HUMAN SERUM ALBUMIN COMPLEXED WITH MYRISTIC ACID AND THE S-(-) ENANTIOMER OF WARFARIN
[ALBU_HUMAN] Defects in ALB are a cause of familial dysalbuminemic hyperthyroxinemia (FDH) [MIM:103600]. FDH is a form of euthyroid hyperthyroxinemia that is due to increased affinity of ALB for T(4). It is the most common cause of inherited euthyroid hyperthyroxinemia in Caucasian population.   
[ALBU_HUMAN] Serum albumin, the main protein of plasma, has a good binding capacity for water, Ca(2+), Na(+), K(+), fatty acids, hormones, bilirubin and drugs. Its main function is the regulation of the colloidal osmotic pressure of blood. Major zinc transporter in plasma, typically binds about 80% of all plasma zinc.
Publication Abstract from PubMed
Human serum albumin (HSA) is an abundant transport protein found in plasma that binds a wide variety of drugs in two primary binding sites (I and II) and can have a significant impact on their pharmacokinetics. We have determined the crystal structures at 2.5 A-resolution of HSA-myristate complexed with the R-(+) and S-(-) enantiomers of warfarin, a widely used anticoagulant that binds to the protein with high affinity. The structures confirm that warfarin binds to drug site I (in subdomain IIA) in the presence of fatty acids and reveal the molecular details of the protein-drug interaction. The two enantiomers of warfarin adopt very similar conformations when bound to the protein and make many of the same specific contacts with amino acid side chains at the binding site, thus accounting for the relative lack of stereospecificity of the HSA-warfarin interaction. The conformation of the warfarin binding pocket is significantly altered upon binding of fatty acids, and this can explain the observed enhancement of warfarin binding to HSA at low levels of fatty acid.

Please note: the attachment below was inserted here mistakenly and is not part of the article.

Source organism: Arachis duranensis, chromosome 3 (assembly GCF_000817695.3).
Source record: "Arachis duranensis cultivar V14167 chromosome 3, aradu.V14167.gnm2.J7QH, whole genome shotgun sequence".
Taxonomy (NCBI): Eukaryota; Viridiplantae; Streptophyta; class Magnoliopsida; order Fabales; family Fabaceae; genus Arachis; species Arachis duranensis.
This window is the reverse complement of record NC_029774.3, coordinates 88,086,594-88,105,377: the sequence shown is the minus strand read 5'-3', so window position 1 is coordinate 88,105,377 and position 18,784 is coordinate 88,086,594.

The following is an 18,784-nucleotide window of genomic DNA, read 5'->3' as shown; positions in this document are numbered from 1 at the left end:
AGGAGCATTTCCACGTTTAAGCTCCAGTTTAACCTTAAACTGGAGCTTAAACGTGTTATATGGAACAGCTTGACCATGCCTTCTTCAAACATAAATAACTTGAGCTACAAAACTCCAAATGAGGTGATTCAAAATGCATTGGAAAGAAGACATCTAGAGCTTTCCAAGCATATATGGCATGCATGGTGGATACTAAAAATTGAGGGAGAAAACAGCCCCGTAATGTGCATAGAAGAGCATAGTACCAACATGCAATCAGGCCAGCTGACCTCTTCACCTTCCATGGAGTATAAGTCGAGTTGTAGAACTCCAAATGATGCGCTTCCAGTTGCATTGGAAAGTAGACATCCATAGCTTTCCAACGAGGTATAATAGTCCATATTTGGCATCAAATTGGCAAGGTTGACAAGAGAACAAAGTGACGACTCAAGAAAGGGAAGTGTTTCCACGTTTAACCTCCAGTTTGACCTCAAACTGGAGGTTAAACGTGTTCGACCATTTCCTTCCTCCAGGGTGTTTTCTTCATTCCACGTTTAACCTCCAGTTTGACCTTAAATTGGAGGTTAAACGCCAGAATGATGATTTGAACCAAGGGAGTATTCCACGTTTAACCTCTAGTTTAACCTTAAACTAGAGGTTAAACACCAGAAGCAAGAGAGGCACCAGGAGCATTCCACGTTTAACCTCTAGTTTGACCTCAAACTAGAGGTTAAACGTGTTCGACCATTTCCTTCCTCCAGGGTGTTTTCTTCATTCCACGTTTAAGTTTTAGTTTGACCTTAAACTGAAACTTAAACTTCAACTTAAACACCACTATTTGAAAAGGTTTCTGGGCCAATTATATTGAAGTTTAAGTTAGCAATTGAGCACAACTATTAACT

Crystal structure analysis of warfarin binding to human serum albumin: anatomy of drug site I.,Petitpas I, Bhattacharya AA, Twine S, East M, Curry S J Biol Chem. 2001 Jun 22;276(25):22804-9. Epub 2001 Apr 2. PMID:11285262
From MEDLINE®/PubMed®, a database of the U.S. National Library of Medicine.